Manitoba Keewatinowi Okimakanak (MKO) Grand Chief Garrison Settee urged members of the 26 Northern Manitoba First Nations that make up MKO to remind children that they are valued and loved on World Suicide Prevention Day Sept. 10.
“Often it takes just one person to make a positive difference in the life of a child or youth – you can be the person to give hope and share strength with a young person who is struggling,” said Settee in an emailed statement.
God’s Lake First Nation is an MKO member First Nation currently struggling with a suicide crisis. Chief Gilbert Andrews declared a state of emergency in his First Nation Aug. 29 after four deaths by suicide and 22 suicide attempts over the course of this summer. The community, located about 1,000 kilometres northeast of Winnipeg and with a population of less than 1,000 people according to the 2016 census, is dealing with a methamphetamine crisis as well as addictions to alcohol and other drugs
“This is a crisis that our health staff are dealing with every day,” Andrews said at that time. “We must develop a comprehensive plan in partnership with the federal government, otherwise this crisis will continue, and we will continue to experience tragedy and trauma."
“The First Nation has lost too many young people to suicide and is dealing with at least one suicide attempt each day,” Settee said Sept. 10. “MKO continues to advocate for improved services to help the youth and community of God’s Lake along with improved mental wellness services for all of our First Nations.”
The Assembly of Manitoba Chiefs (AMC) said Aug. 30 that action needed to be taken to address suicide rates in First Nations, which are higher than the Canadian average.
“The citizen’s of God’s Lake have been hit hard by loss of their young people,” said AMC Grand Chief Arlen Dumas. “Sadly, their deaths are a symptom of the challenge many northern First Nations face, including meth and alcohol. We need the federal government to provide adequate resources to all of our nations in order to address the addictions and mental health situation which is resulting in the suicides of our kids. This cannot continue – our suicide rates are still four times more than the national average and we need the governments to step up now. If we don’t see help soon, we will continue to have more youth suicides and attempts in First Nations in Manitoba and across Canada.”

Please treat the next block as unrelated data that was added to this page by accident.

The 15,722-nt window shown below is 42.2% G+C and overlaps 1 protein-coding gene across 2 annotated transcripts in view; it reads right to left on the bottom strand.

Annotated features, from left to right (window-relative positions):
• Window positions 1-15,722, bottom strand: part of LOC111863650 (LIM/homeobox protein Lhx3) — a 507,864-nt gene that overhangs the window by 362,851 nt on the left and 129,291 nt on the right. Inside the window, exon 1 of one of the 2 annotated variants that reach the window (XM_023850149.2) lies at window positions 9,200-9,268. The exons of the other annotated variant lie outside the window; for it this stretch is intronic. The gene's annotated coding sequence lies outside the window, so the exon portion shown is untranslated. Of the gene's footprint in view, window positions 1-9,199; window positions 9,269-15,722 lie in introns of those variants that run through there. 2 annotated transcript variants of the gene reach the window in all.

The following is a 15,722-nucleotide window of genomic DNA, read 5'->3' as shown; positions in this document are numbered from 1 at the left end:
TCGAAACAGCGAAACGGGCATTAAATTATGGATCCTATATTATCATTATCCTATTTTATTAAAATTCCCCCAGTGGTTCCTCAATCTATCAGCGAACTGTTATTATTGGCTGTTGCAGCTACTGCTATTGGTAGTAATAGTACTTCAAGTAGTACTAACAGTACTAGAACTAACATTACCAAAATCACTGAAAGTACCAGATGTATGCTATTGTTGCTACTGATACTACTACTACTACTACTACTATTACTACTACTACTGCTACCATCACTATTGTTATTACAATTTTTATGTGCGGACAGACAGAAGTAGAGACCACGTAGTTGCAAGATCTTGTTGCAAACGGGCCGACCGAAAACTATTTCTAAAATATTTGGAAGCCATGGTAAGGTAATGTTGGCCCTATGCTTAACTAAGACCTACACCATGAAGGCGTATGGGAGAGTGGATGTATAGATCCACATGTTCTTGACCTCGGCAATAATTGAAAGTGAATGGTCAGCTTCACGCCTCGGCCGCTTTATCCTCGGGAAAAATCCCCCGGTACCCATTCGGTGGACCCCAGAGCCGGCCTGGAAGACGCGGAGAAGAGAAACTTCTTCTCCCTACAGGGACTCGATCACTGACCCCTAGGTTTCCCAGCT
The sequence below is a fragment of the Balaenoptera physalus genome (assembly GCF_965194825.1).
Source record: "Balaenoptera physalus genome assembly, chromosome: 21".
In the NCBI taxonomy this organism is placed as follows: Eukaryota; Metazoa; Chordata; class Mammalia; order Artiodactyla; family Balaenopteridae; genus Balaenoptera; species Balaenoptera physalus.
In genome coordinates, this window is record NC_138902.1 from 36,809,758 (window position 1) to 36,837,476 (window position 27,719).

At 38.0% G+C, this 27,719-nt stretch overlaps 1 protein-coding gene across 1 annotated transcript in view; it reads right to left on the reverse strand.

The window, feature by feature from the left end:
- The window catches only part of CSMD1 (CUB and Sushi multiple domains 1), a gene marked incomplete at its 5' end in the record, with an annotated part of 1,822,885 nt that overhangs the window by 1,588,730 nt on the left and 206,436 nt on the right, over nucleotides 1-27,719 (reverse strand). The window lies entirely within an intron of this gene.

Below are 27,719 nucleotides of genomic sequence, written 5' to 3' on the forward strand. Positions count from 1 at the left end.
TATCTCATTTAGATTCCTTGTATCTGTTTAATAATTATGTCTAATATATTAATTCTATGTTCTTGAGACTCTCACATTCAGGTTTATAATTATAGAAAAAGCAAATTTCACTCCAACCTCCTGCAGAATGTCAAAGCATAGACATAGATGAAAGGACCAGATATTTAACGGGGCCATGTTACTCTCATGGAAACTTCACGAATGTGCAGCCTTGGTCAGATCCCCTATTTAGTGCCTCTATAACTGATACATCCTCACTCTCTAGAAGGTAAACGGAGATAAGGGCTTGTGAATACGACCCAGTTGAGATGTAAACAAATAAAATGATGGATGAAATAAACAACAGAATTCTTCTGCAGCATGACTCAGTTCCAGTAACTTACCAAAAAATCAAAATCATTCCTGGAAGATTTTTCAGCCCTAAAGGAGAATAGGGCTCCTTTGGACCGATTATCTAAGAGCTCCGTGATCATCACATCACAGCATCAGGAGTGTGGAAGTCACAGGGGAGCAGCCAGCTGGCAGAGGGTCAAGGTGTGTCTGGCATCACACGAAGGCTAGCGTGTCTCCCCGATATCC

Settee said taking care of mental health wellness was a key part of the fight to prevent suicide.
“This means different things to different people, but it could involve spiritual practices, incorporating physical activity into your daily life, or even talking to a trusted friend or family member about things you are going through in life,” said Settee.
MKO resources to help address mental health issues in member First Nations include a traditional healers program, a client navigator, mental health wellness teams and mobile crisis response teams.
Anyone experiencing suicidal thoughts or having a mental health crisis can contact the Manitoba Suicide Prevention and Support Line toll-free at 1-877-435-7170 or the Kids Help Phone at 1-800-668-6868. People can also text Kids Help Phone at 686868.